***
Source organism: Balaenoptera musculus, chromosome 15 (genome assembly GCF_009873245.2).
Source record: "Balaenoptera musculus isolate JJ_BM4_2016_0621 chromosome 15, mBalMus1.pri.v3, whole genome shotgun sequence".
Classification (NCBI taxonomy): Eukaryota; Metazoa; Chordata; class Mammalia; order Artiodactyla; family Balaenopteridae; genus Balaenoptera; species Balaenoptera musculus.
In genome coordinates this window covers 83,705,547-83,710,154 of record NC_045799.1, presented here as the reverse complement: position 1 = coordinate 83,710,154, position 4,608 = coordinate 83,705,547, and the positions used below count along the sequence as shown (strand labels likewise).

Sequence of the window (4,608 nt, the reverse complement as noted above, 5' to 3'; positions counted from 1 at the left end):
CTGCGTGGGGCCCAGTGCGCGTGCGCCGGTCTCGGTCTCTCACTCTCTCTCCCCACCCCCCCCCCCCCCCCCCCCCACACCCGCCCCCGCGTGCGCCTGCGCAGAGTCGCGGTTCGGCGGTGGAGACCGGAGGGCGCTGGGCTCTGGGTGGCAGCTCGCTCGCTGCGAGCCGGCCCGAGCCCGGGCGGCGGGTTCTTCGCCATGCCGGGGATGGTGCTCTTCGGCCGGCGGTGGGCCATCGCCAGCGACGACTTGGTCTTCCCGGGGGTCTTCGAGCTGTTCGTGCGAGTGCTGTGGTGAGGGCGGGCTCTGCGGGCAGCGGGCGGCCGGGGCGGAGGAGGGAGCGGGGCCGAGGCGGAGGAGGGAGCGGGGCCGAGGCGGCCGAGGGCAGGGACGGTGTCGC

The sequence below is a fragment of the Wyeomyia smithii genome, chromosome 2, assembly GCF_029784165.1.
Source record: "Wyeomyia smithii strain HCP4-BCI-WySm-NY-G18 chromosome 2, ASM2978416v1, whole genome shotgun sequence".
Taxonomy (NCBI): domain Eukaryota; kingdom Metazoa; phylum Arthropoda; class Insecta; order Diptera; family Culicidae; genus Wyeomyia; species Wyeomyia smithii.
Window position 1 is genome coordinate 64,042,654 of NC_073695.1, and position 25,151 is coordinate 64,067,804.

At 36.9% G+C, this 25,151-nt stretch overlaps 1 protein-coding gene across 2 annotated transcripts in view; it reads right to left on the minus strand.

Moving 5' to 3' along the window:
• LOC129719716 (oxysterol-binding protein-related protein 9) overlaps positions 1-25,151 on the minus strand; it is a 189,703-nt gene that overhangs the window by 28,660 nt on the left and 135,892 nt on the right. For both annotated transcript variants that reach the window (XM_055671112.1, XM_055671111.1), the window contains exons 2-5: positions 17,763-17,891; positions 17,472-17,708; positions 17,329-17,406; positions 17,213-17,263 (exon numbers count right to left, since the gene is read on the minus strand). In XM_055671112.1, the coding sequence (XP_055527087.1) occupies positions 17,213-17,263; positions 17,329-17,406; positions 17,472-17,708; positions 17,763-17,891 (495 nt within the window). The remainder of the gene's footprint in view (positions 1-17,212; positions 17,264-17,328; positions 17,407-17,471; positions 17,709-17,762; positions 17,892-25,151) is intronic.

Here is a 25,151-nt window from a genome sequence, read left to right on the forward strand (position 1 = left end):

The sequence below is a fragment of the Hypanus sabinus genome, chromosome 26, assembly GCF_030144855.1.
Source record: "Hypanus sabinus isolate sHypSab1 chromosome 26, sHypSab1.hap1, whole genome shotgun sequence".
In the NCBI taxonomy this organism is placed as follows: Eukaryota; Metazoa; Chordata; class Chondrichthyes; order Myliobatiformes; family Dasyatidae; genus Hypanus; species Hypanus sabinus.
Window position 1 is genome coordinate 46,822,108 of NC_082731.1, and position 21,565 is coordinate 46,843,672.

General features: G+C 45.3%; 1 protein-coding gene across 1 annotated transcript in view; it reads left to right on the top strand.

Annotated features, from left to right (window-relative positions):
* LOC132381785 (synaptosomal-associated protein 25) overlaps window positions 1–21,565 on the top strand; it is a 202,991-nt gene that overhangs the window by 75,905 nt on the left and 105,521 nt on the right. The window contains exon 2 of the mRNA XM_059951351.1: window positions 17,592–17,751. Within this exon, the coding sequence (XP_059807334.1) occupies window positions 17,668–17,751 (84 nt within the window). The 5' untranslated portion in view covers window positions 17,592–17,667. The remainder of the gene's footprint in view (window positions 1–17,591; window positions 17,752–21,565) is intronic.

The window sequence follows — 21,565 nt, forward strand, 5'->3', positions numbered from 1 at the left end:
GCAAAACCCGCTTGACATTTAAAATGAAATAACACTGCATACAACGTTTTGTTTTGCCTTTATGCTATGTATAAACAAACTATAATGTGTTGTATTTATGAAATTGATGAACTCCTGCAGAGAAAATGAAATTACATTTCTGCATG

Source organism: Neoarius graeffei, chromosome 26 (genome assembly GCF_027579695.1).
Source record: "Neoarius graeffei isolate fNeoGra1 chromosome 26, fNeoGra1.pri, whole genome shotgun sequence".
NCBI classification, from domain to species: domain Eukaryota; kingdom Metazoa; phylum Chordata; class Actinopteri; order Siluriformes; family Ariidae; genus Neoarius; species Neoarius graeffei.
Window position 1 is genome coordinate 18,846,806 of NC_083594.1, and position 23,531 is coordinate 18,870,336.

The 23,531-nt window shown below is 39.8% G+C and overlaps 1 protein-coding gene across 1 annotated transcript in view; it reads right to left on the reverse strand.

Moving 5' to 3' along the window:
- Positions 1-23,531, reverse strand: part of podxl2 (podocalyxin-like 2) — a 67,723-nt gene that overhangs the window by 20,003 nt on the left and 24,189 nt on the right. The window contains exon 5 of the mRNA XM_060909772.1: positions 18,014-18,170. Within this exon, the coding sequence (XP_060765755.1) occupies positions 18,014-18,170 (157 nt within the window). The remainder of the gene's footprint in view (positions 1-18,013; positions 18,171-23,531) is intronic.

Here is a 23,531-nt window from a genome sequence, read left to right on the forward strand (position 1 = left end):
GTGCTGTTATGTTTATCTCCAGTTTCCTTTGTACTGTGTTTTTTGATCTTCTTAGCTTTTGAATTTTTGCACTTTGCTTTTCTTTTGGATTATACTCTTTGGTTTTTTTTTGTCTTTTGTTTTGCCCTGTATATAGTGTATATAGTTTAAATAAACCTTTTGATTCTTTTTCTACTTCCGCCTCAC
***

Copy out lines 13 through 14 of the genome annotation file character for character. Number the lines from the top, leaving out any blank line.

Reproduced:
• LOC129719716 (oxysterol-binding protein-related protein 9) overlaps positions 1-25,151 on the minus strand; it is a 189,703-nt gene that overhangs the window by 28,660 nt on the left and 135,892 nt on the right. For both annotated transcript variants that reach the window (XM_055671112.1, XM_055671111.1), the window contains exons 2-5: positions 17,763-17,891; positions 17,472-17,708; positions 17,329-17,406; positions 17,213-17,263 (exon numbers count right to left, since the gene is read on the minus strand). In XM_055671112.1, the coding sequence (XP_055527087.1) occupies positions 17,213-17,263; positions 17,329-17,406; positions 17,472-17,708; positions 17,763-17,891 (495 nt within the window). The remainder of the gene's footprint in view (positions 1-17,212; positions 17,264-17,328; positions 17,407-17,471; positions 17,709-17,762; positions 17,892-25,151) is intronic.

Here is a 25,151-nt window from a genome sequence, read left to right on the forward strand (position 1 = left end):